‘The Perks of Being’ a Filmmaker12 Feb, 2013 By: Ashley Ratcliff
Stephen Chbosky wrote the semi-autobiographical bestselling novel The Perks of Being a Wallflower knowing that he wanted to turn the book into a movie that he would ultimately direct.
“I knew even if somebody else could have made a wonderful movie based on my screenplay, it wouldn’t have felt right to me, and how personal this story is,” Chbosky said. “I felt a big obligation to the fans of the book, and I could not risk somebody getting it wrong.”
Summit Entertainment, a Lionsgate company, brings Wallflower out of its shell and onto home video Feb. 12, with a Blu-ray Disc listed at $24.99 and a $19.98 DVD.
The emotional tale of a lonely high school freshman, Charlie (Logan Lerman), who gains a new perspective on life when he befriends senior stepsiblings Sam (Emma Watson) and Patrick (Ezra Miller) has resonated with many people throughout the years in its book form (it was published in 1998).
The coming-of-age story, set in 1990s Pittsburgh, has gone on to captivate a new audience with Perks being adapted for the screen.
“The unexpected and lovely magic trick of creating Perks is that every time somebody comes up to me and says that the movie or the book made them not feel alone, it actually makes me feel less alone,” Chbosky said. “Because if they tell me that I get them, that means that they get me. What I figured out at the end of this road is that there are a lot more of us than there are of them.”
The character of Charlie is loosely based on Chbosky, just as Patrick and Sam are pieces of real people in the filmmaker’s life. Chbosky, who has a new daughter Maccie Margaret, said he looks forward to the day when he can show his highly impactful project to her.
“What I’m hoping is that she will realize at a young age that her parents get what she’s going though a lot more than she thinks that we do,” he said. “… One of my missions for the movie was that I wanted to create a movie that young people would love because it validated and respected and celebrated what they’re going through every day, but at the same time, it would be nostalgic for their parents, so that they would remember what it felt like. And then maybe it would bring those two groups — that are so often at odds, that are so often silent with each other — maybe a little step closer to each other.”
Because Perks means so much to Chbosky and fans of the works, the writer-director made it a point to offer substantial special features, which are as scanned, mixed and scored as the scenes in the final movie.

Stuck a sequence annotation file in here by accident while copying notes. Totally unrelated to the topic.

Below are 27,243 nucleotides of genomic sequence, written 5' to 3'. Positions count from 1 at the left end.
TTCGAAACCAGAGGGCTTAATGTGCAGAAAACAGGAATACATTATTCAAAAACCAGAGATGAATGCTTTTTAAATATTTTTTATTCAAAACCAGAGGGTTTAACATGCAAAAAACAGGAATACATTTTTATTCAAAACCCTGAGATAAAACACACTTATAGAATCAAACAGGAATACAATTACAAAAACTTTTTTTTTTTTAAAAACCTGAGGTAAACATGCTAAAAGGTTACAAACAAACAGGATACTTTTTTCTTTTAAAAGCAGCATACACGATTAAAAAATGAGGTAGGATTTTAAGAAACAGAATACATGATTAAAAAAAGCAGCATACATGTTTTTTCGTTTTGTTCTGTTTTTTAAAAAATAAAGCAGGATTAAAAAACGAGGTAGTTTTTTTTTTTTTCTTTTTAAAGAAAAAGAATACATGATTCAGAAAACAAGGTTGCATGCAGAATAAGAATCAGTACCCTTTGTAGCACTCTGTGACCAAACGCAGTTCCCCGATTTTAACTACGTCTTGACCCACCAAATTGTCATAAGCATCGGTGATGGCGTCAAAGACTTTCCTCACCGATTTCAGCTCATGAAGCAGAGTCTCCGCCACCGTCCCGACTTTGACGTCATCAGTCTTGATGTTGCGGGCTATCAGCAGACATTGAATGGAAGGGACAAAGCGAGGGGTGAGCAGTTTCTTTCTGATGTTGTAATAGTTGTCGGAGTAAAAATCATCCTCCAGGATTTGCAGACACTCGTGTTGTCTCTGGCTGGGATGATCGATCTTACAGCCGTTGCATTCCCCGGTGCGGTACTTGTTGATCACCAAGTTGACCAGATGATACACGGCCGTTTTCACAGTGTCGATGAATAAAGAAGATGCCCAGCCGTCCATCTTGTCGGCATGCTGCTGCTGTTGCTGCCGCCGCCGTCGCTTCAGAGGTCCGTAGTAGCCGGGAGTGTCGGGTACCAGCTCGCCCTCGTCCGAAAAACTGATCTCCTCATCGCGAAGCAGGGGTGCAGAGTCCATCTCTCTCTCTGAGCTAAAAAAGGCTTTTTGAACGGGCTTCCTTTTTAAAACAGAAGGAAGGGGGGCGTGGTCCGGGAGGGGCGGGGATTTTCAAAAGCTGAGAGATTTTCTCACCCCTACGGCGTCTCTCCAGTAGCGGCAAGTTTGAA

Bonus material includes commentary with Chbosky; commentary with Chbosky, Lerman, Miller, Watson and co-stars Mae Whitman and Erin Wilhelmi; a “Best Summer Ever” featurette; dailies; and deleted scenes with optional commentary from Chbosky.
“It’s funny, now that the DVD is coming out, I’m so excited about it because ... I love movies,” Chbosky said. “I’m a real cinephile. And, of course, any cinephile thinks that movies belong in a movie theater, but at the same time, I know that a theater is such a short life for a movie. With the DVD and the Blu-ray, the download, that’s forever. I designed the movie for this moment.”
Chbosky is especially enthused about the deleted scene, “The Poem,” in which Charlie recites a poem for his group of eccentric friends at Christmas, moments before he gets his first kiss from Sam. That piece, written by the late Dr. Earl Reum, is Chbosky’s all-time favorite.
“I was given that poem and told that it was some kid’s suicide note,” he said. “That was the legend of that poem, and people passed it around. My sister gave it to me. Her friend, Pat, gave it to her. I wanted to include it in the book to spread the word as it had been spread to me. … Even though I knew that I was never going to include the poem in movie, I wanted to film it for the fans, and I wanted to film it as a tribute to Dr. Reum.
“I was trying to find that fine line between telling an emotional, intimate story, but not one that would burn an audience out,” Chbosky said of his decision to omit the scene from the film.
Perks ends with Charlie, Sam and Patrick at major junctures in their lives, having experienced quite the schoolyear together. As such Chbosky is often asked if he would ever write a sequel to the book. His answer?
“It would have to be worthy of the first [movie],” he said. “I could see myself spending six months trying to write another book and then ultimately finding, that it just didn’t have the magic. I would never publish it just to make some money. It would have to be the right fit. I have to say, I would love to get this group of young people back together for another chapter, if I could find the right chapter.”